"Charlotte's Web 2: Wilbur's Great Adventure" Animated Film Review (Direct to DVD)
As someone who was a huge fan of the original "Charlotte's Web" story written by E.B. White, I've always loved the classic 1973 animated film adaption. Now I'll be taking a look at the 2003 direct-to-DVD animated sequel, Charlotte's Web 2. It's an interesting film, but maybe not for the right reasons. There are some interesting sub-plots that seemed thrown on for substance. But the film is subtitled "Wilbur's Great Adventure" and it is an adventure!
The Pros of the Film
The animation is obviously considerably different from the 1973 Hanna-Barbera version. That was to be expected. It's pleasant to look at and I don't have any problems with the updates they made to some of the characters - especially Wilbur. I didn't mind that the animators gave Aranea, Nellie, and Joy (Charlotte's daughters) cute little hairdos to tell them apart. In fact, I love how they gave each of them distinct personalities.
Aranea,the blonde one with three ponytails, has a rather comical inability to create a proper web. Apparently, she has never caught a fly in her life. We'll excuse the obvious logical flaws with that one. The red-headed Nellie, who seems to be the "leader" of the three, is a crazy daredevil always trying to pull stunts because of the "rush" it gives her. Then there's Joy with the cute purple bob, who just sort of has an attitude and is the pessimist of the group. It all works, though.
After that, the plot is very simple. There's a black sheep born named Cardigan. The other sheep (the white ones) all pick on him. Wilbur takes exception to this, bursting into the sheep's pen and instantly befriending Cardigan. Much like Jeffrey the little gosling in the original film, Cardigan decides he wants to be a pig and starts acting like one. It's a cute schtick, I guess, but not exactly original.
When Things Get Corny...
That's where things go a little downhill. The first song, "It's Not Hard to Be a Pig" is incredibly stupid and makes Wilbur look incredibly dumb. It's not well-sung, either. That's no offense to the guy who voiced Wilbur. Otherwise he and all the other voice actors did a good job.
Here's the next big thing that got me, and it's a major one. One of my greatest issues with the film is that they made Wilbur a flat-out coward. Yes, he fainted a bunch in the original film. But bloodsucking spiders and, of course, thoughts of your impending demise, can make a lot of people feel woozy. But the writers of this film decided, straight off from the beginning, to turn Wilbur back into an absolute coward. I let it go at the beginning. But it started to bother me around this point that the writers made this little alteration to Wilbur's character just to make a plot out of it. After all the courage that he gained from the original story, this was a character reversal that I really didn't appreciate.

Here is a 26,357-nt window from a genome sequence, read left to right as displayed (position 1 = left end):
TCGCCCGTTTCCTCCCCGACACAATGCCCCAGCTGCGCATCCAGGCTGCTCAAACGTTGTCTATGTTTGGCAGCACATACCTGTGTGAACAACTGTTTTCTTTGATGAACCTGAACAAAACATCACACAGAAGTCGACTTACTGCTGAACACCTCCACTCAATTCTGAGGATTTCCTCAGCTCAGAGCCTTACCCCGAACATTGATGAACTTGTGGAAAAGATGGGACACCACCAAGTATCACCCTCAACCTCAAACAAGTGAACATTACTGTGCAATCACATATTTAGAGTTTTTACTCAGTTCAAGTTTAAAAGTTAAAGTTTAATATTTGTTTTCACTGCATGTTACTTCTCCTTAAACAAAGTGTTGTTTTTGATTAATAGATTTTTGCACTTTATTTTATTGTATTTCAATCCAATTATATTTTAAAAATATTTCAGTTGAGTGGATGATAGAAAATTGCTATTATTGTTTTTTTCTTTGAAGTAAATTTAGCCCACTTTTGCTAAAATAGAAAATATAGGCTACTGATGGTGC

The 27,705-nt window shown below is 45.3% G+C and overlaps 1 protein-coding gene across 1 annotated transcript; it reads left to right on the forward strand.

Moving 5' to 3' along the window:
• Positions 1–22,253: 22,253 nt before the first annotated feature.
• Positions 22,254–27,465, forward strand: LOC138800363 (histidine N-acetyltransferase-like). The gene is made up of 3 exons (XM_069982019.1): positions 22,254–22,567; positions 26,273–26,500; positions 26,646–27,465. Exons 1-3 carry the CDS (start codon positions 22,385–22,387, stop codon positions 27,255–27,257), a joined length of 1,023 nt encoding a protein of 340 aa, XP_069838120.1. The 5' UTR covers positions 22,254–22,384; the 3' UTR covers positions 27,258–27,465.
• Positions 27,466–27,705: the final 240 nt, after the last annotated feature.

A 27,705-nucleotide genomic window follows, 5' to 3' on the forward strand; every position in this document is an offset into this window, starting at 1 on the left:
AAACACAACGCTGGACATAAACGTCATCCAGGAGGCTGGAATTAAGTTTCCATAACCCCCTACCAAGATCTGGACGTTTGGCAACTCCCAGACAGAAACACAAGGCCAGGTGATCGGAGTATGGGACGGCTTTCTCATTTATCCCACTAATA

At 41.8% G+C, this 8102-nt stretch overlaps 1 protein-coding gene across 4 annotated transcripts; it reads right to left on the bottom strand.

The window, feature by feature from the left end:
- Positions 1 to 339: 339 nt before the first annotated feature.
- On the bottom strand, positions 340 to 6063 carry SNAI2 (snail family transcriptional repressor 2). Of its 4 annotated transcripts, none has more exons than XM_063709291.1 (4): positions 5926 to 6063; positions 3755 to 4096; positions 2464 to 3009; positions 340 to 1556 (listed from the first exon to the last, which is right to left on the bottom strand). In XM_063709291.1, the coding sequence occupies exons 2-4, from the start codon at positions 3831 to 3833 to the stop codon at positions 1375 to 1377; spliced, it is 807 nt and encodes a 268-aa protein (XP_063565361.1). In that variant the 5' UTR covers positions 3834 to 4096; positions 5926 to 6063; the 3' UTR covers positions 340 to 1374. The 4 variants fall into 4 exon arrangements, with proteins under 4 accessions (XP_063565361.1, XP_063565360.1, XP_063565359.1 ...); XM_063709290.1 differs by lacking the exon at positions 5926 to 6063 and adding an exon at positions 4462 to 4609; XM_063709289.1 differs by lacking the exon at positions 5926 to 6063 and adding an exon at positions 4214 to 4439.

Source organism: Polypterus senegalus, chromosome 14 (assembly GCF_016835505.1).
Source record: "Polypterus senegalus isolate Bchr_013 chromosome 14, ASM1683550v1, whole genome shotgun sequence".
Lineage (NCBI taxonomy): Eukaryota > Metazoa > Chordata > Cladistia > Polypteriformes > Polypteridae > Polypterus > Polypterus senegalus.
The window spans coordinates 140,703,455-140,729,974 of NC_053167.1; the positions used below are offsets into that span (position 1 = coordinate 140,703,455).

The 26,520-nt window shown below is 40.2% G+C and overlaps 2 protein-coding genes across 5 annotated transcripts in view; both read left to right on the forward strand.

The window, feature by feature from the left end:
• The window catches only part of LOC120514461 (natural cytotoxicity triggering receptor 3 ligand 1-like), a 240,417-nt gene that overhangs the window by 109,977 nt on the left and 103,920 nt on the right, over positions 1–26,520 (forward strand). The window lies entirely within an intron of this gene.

So Zuckerman decides to take Cardigan and Wilbur back to the fair. As it turns out, it's been only a year since the previous fair. Zuckerman wants to show off his black sheep and brings Wilbur along for the heck of it. It's so they can be paired together as "Zuckerman's Famous Animals." There's nothing wrong with this part, at least.
Nellie, being the adventurous one, tags along. Of course, Templeton the Rat joins her, who can't wait to glut himself again at the fair as he did in the original film/book. Actually, the bit with his four kids shown at the end of the original film being a great handful was pretty cute. That was a part that I liked. At this point, even with the film's early problems, it was starting to come together for me.
But then there's a silly subplot about Fern. She's the girl who saved Wilbur from her father who was going to kill him because he was a runt. Fern is raising a special sort of large tomato and taking it to the fair. She goes as far to sing to the tomato and names "her" Sal. Thankfully, there are no songs featuring the tomato.
At the fair, Cardigan is getting a lot of attention, which he doesn't like. Wilbur reminds him that it's only because he's special. But when the onlookers discover that there's no web over Wilbur this time, they shrug and walk away. One walks away even suggesting that the zucchini were more interesting.
Wilbur doesn't feel so special anymore. That's understandable. But then, there's this ridiculous bit where he envisions a bunch of forks and knives chasing after him. I could have lived with that. Unfortunately, there's a song with it. The song, honestly, kind of amused me, as stupid as it all was.
Soon after, Farmer Zuckerman decides that he wants to sell Cardigan to a local farmer for his wool. Wilbur is very upset by this and Fern arrives to let her uncle (Farmer Zuckerman) know that Wilbur doesn't want him to go. But Zuckerman says it's business and ignores her. He sells Cardigan anyway.
The "Meat" of the Film
Wilbur decides he has to go on an adventure to see if Cardigan is alright. The Goose (named Gwen in this film) gives him directions. Wilbur hires Templeton (who's been to the farm that Cardigan was sold to before) to be his guide. Templeton's fee is baby-sitting his four kids for a couple of weeks.
The rest of the film is basically that adventure, of Wilbur continuing to be a coward until they reach the farm where Cardigan is. By the time he gets there though, Wilbur is an absolute mess. He has leaves, brambles and sticks and things stuck to him to the point that he looks like a wild boar. A couple of farmers driving by in the night saw him. They put out word that there's a wild pig on the loose.
This is when we get to the "villain" of the film, who was actually introduced towards the beginning of the film. Farley Fox is his name. Honestly, he's probably the most interesting character in the film. Wilbur had saved a gosling from his demise earlier, and now he makes his way to the farm that Cardigan is at.